Do you need to take a stand over late payments?
Late payment of invoices has become so serious that the Government has set up a working group to help tackle the problem.
Ministers also want businesses to sign up to its Prompt Payment Code, which already represents about 60% of the supply chain value in the UK.
The Code is designed to encourage best practice and the Government is trying to set an example by pledging to pay 80% of invoices within five days.
These are welcome developments but whatever improvements can be made by central Government, firms will still have to police late payments themselves and take action when necessary.
Thankfully, there are lots of ways to deal with late payment problems if firms are prepared to exercise their legal rights.
It’s even possible to turn credit control into a profit making exercise because under the Late Payment of Commercial Debts (Interest) Act 1998, firms are allowed to charge interest on overdue invoices.
The extra money recovered in this way is often more than enough to cover the cost of pursuing the debt.
The first step may be to simply ask your solicitor to draft a letter requesting payment and outlining what action may be taken if the debt is not settled.
Most people will pay up immediately when they see you are serious about exercising your rights, but for more hardened cases, it may be necessary to issue a ‘court order for questioning’ against the company secretary.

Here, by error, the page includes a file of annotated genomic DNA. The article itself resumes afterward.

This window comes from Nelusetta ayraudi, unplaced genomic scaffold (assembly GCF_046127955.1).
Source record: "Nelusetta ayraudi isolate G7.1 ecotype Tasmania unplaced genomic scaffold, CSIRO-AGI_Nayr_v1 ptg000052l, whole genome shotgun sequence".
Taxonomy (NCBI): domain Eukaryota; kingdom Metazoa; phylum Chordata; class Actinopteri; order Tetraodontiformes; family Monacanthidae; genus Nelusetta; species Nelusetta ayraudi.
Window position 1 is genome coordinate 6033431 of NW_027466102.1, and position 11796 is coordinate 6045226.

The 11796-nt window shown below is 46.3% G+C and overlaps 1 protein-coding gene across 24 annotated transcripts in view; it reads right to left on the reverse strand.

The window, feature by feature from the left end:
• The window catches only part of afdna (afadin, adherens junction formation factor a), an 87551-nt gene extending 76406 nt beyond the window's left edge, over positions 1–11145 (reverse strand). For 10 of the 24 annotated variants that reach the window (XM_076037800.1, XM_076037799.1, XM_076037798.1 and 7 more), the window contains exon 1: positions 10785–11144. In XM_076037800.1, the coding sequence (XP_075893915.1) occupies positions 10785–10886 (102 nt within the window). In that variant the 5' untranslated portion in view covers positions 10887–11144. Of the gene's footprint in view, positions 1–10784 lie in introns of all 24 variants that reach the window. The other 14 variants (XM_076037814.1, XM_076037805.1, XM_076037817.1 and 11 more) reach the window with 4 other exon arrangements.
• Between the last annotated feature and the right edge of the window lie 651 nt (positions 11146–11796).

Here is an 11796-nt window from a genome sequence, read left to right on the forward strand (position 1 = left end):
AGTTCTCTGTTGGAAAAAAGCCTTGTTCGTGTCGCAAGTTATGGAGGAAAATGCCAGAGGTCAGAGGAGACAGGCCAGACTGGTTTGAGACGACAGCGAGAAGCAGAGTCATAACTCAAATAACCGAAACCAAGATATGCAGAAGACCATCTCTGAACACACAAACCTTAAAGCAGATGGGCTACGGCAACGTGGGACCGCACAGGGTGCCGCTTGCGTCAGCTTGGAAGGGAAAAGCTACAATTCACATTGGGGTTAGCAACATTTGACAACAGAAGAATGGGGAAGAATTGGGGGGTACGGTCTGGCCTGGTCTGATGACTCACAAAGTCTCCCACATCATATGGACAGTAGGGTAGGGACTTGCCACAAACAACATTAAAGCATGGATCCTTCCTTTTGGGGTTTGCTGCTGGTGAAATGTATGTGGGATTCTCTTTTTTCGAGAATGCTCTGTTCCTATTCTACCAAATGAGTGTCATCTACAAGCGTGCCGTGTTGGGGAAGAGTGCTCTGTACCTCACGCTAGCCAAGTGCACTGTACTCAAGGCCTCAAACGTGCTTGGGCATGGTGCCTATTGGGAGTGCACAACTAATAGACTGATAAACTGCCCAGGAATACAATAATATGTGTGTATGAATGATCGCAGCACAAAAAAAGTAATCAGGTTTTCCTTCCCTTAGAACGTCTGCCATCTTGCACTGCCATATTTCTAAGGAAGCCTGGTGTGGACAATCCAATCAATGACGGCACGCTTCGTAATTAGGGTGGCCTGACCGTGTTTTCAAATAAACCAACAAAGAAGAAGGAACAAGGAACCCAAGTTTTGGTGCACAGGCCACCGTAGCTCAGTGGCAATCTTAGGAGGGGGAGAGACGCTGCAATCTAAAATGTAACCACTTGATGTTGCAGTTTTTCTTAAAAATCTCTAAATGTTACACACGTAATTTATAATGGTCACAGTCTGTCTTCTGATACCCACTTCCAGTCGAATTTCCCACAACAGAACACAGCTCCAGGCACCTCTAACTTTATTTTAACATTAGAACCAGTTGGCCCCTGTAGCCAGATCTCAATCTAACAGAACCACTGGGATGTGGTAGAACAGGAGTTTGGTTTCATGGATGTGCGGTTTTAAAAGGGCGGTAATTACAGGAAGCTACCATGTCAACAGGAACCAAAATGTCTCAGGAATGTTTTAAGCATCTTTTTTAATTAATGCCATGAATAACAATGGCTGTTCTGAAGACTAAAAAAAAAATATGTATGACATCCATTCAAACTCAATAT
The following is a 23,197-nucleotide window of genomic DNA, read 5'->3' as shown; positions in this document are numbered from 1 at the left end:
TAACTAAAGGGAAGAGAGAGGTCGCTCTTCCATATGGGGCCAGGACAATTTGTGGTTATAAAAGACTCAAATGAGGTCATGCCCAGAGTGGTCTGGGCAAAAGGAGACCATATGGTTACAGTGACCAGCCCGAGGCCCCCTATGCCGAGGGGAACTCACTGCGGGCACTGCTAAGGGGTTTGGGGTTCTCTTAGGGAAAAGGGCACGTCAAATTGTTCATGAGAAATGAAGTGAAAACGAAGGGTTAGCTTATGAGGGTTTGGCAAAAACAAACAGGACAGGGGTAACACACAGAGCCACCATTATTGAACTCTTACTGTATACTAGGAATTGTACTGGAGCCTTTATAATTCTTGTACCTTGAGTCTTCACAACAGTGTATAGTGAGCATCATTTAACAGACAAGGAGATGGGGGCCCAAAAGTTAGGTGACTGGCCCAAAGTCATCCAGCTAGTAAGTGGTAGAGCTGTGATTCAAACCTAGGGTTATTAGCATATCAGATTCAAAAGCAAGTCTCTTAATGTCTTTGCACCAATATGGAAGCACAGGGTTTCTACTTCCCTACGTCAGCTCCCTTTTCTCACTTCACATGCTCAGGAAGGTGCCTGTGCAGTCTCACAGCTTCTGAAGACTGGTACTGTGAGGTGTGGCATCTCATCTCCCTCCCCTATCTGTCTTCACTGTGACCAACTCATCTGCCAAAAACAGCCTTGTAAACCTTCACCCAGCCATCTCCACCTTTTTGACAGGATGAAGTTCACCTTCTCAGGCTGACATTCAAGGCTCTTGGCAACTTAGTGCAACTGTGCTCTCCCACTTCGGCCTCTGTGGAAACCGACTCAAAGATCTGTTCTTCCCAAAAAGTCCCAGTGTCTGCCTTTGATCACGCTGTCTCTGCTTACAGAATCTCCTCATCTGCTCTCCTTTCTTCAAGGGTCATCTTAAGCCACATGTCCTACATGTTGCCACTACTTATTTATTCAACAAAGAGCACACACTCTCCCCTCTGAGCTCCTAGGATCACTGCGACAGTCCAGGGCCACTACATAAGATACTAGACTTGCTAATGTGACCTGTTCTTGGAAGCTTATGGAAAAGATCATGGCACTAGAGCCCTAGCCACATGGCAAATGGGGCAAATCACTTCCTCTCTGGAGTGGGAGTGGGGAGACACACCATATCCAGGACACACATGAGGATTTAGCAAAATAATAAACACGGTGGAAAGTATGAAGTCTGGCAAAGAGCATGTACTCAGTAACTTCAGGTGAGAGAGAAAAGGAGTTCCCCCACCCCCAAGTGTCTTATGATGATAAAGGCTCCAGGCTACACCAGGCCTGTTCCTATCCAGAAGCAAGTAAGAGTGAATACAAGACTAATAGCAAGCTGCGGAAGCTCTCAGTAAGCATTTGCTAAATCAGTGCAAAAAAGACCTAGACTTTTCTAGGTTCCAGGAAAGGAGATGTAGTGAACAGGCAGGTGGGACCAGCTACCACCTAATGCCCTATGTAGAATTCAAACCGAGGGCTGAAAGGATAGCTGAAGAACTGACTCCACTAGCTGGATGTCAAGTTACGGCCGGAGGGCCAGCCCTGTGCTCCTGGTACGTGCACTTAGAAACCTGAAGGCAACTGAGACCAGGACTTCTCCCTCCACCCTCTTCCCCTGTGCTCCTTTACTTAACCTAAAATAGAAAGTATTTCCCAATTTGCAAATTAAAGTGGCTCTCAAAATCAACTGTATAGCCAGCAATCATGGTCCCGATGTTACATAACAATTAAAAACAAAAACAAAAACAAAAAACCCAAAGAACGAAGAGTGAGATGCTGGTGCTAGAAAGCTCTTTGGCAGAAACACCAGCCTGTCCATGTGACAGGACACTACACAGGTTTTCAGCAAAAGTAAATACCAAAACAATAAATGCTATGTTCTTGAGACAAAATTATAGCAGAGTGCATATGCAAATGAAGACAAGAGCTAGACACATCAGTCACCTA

This is usually enough to prompt most late payers into action but for those who still refuse to budge, there are various legal options available.
Firms should also be aware that they are protected from unilateral changes to contract terms such as when a customer decides that they are going to pay less than the amount agreed.
The supplier is entitled to insist on sticking to the original terms.
If one of your business customers does decide to pay less than agreed then you will almost certainly be able to claim interest on the outstanding amount and impose a late penalty charge under the Payment of Commercial Debts (Interest) Act 1998.
Late payers put suppliers in a difficult situation and the dilemma is often one of balancing the need to be paid on time with the need to maintain a good relationship with an important customer, but for those who feel the time has come to act, the law offers a considerable level of protection.
Please contact Neil O’Callaghan if you would like more information about debt collection and credit control.